How Uber Is Offering Healthcare Benefits In India
In the US, Uber Technologies and other startups are facing legal challenges as their large number of contract workers do not get healthcare and pay benefits provided to full-time employees, but in India, the company is taking a different route. In association with Indian healthcare network Oxxy, the company has announced that it will enable access to better healthcare for Indian drivers.
This is the second initiative from the Uber and Oxxy duo. Earlier, in March, they had joined hands to provide free rides to and from any hospital, diagnostic and path lab. And today, they have extended this partnership and announced that they will now offer free health checkups and subsidized medical rates for Oxxy’s gamut of services, for all Uber driver-partners and riders in 18 cities across India.
Commenting on the development, Amit Jain, President, Uber India said, “Healthcare plays a vital role in enhancing people’s lives, something Uber is dedicated and deeply committed to. Furthering our association with Oxxy, I’m proud that we will now be able to provide quality and affordable healthcare to the millions of Uber driver partners and riders in the country, a problem that’s been persistent so far.”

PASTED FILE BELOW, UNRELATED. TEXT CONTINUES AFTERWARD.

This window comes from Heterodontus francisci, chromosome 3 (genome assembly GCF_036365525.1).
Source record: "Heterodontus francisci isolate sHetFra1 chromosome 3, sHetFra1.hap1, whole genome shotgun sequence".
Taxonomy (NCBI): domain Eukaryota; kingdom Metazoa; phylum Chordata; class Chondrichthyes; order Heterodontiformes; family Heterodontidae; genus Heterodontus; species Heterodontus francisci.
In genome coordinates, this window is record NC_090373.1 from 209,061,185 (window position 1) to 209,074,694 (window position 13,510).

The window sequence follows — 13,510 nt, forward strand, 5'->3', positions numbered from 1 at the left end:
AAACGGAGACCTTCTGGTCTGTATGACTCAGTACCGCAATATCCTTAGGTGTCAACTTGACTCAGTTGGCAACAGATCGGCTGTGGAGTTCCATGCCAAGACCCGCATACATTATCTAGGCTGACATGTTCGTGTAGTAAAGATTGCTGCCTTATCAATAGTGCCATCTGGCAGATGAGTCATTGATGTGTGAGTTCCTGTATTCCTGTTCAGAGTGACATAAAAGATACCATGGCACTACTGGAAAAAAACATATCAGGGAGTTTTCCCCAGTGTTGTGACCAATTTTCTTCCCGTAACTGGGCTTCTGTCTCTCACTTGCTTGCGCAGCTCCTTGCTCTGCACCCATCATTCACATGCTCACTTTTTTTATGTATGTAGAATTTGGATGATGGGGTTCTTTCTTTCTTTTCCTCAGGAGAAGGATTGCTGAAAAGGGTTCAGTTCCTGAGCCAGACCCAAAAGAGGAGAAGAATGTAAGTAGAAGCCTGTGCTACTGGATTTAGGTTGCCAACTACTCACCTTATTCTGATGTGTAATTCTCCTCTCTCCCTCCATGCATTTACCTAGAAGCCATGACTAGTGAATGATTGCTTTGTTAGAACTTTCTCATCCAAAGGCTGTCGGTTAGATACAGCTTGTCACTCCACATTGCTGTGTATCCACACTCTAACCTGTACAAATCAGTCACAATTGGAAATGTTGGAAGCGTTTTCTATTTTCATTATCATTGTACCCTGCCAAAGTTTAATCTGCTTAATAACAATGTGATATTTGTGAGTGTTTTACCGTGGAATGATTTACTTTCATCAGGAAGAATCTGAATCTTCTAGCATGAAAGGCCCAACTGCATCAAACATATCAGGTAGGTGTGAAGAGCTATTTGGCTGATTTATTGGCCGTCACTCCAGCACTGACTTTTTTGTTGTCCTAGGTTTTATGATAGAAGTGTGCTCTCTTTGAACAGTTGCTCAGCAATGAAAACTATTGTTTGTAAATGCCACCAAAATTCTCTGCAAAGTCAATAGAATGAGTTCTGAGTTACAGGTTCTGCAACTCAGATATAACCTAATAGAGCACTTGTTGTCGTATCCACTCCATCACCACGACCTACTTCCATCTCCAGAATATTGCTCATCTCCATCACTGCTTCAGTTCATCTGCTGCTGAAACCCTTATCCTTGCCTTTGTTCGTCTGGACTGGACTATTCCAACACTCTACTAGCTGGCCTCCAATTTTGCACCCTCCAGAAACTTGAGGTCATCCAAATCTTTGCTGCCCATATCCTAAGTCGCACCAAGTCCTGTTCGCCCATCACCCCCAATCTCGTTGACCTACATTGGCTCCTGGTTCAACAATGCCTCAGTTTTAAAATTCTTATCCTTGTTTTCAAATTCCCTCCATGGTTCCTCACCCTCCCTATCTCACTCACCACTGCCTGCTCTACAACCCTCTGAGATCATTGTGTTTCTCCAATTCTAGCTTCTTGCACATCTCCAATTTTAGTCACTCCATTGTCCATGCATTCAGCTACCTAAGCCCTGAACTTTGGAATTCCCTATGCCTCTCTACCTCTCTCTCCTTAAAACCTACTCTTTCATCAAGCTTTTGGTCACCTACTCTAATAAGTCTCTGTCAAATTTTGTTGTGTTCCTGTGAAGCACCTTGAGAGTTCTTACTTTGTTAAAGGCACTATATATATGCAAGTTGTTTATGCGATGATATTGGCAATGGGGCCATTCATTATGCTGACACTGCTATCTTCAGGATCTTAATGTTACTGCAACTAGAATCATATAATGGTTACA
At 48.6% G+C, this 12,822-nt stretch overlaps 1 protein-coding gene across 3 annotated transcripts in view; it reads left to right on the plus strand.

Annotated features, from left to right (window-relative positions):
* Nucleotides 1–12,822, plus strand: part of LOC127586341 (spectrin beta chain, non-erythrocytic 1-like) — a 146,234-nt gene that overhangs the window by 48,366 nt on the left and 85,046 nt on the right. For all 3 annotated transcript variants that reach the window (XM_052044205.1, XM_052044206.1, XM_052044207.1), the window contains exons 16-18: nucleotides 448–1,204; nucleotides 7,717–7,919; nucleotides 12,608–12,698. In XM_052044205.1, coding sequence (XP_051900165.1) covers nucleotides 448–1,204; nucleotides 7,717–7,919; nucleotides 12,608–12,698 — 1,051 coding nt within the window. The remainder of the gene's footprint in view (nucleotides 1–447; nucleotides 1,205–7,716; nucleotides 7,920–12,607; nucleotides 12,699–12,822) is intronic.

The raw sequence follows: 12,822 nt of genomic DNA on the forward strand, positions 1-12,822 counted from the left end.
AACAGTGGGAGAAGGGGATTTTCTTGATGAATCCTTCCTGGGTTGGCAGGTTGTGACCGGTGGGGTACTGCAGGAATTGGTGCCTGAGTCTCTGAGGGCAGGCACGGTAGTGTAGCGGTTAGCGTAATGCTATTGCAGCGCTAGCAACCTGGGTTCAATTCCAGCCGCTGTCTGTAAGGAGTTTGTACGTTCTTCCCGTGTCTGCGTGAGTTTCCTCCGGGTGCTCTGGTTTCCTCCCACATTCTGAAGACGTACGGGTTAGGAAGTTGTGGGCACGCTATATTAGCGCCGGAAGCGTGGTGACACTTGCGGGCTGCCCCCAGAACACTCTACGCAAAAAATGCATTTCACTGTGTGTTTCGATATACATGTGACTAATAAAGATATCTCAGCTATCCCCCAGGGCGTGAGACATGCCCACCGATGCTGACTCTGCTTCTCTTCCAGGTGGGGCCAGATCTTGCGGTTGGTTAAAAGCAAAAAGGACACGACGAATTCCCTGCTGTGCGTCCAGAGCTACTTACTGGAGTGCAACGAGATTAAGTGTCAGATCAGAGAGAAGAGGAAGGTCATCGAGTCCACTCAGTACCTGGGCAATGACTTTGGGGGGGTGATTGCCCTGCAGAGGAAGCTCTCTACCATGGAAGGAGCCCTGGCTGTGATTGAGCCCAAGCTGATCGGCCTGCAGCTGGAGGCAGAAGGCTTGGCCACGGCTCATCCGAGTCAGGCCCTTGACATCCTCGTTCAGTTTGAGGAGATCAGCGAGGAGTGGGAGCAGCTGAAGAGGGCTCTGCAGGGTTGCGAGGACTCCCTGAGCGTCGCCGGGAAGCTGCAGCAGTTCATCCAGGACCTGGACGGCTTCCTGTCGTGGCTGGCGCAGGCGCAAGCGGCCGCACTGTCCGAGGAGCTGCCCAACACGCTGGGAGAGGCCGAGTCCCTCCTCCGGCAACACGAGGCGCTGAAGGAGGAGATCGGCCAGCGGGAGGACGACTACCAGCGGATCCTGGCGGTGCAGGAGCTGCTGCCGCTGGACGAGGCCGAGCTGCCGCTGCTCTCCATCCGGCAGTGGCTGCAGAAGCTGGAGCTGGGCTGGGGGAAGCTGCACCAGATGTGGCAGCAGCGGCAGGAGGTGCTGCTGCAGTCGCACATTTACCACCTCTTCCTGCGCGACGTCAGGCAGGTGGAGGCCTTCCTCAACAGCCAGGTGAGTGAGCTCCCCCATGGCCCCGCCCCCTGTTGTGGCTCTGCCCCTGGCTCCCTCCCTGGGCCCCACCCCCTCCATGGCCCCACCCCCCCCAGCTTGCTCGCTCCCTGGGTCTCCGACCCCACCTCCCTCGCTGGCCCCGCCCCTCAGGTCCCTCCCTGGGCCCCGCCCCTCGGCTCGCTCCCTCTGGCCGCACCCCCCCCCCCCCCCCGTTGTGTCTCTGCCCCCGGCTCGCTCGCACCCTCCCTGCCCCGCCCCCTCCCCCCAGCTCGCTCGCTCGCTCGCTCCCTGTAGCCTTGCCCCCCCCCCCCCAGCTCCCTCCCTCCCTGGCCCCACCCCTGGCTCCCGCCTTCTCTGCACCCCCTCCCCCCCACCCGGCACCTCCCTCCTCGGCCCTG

Pankaj Gupta, Founder Oxxy says “A 360 degree healthcare should have been started in the country long back. Goes without saying healthcare should be transparent, convenient and affordable for all. It’s the need of the hour. We are delighted to extend this partnership to include health benefits too, with Uber, a company that cares about healthcare, as much as we do.
The report notes that health checkups include blood tests that comprise a combination of sugar tests, cholesterol, thyroid, eye, dental and BMI to name a few. The combinations might change depending upon the area and the city. The catch here is that only the first medical checkup is free. Though the company said the subsequent checkups will be highly subsidized.
The estimated healthcare expenditure in India in 2013 was estimated at $96.3 billion which constituted almost 5% of the GDP. With a growth rate of 12%, this number is expected to cross $195 billion in the next three years. According to the World Health Organization (WHO), only 33 percent of Indian health care expenditures in 2012 came from government sources. Of the remaining private spending, around 86 percent was OOP (out of pocket), a company statement justified.
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